SALT LAKE CITY -- Unified Police are always ready to go, in case they get the call police in Colorado Springs got on Friday.
“We hear gunfire and we go after it,” Lieutenant Lex Bell said. “That's our goal, is to stop the ongoing loss of life.”
While they don’t respond to active shooter situations often, Lt. Bell has been in this kind of scenario.
He said several years ago, “We had a man with a shotgun who was walking through the parking lot, had fired shots at some residents.”
They knew how to handle it, and what to do to keep people safe.
But Lt. Bell said active shooter situations are evolving. What happened in Colorado Springs proves it.
“We're seeing a lot more where they're planning counter attacks on responding officers, and it's continually getting more dangerous,” he said.
In Colorado Springs, the suspect did shoot at police. An officer was among the victims who died.
And it’s shootings like the one in Colorado Springs that have an impact on how departments like Unified PD train and strategize for those situations.
Police response has morphed in the last several years.
“We've changed,” Lt. Bell said, to a “more aggressive approach to dealing with these.”
Lt. Bell said in the past, when responding to a shooting, police would typically set a perimeter and wait for the SWAT team to show up as they tried to secure what was going on.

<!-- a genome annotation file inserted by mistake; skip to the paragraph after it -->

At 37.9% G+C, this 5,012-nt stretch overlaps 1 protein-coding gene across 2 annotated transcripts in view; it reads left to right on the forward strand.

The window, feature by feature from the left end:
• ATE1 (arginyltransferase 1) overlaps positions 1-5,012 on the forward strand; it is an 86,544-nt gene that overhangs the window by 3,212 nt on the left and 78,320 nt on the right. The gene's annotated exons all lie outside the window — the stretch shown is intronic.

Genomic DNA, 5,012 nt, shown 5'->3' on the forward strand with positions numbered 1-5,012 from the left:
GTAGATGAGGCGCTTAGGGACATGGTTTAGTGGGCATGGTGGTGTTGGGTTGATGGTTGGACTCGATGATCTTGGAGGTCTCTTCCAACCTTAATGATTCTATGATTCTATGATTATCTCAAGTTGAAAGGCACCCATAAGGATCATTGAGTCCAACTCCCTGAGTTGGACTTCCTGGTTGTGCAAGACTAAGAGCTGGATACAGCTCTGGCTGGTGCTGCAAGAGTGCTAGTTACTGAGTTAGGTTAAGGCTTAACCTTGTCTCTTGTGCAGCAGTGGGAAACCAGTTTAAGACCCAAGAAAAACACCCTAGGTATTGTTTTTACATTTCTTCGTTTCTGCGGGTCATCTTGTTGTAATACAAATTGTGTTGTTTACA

But now, they jump in right away and will do what it takes to stop the person and the situation.
Take the 2007 shooting in Trolley Square that left five people dead, for example. A man opened fire in the mall, and police eventually shot him.
If that were to happen today?
“I think we would be more quick now, and be ready to get to him,” Lt. Bell said. “We would start the hunt faster, and that's basically what it is. We’re hunting the person who is killing people.”
They're also training more than they have in past years for that hunt, as they see more shootings unfold across the country.
And, he said, there’s a huge push nationwide for agencies to get on the same page with training and response to active shooter situations.
Unified PD has been training and coordinating with other departments, Bell said.
“Probably dozens of different training classes that we do,” he said. “Every officer goes through several mandatory trainings that have to do with rapid response.”
Bell said they need to be prepared physically and mentally when the moment comes, so they can stop it at all costs.
“When I see that these things happen, it just brings home to me how much, just that much more that we really are training to save people's lives,” he said, adding that, “It's not if, but when.”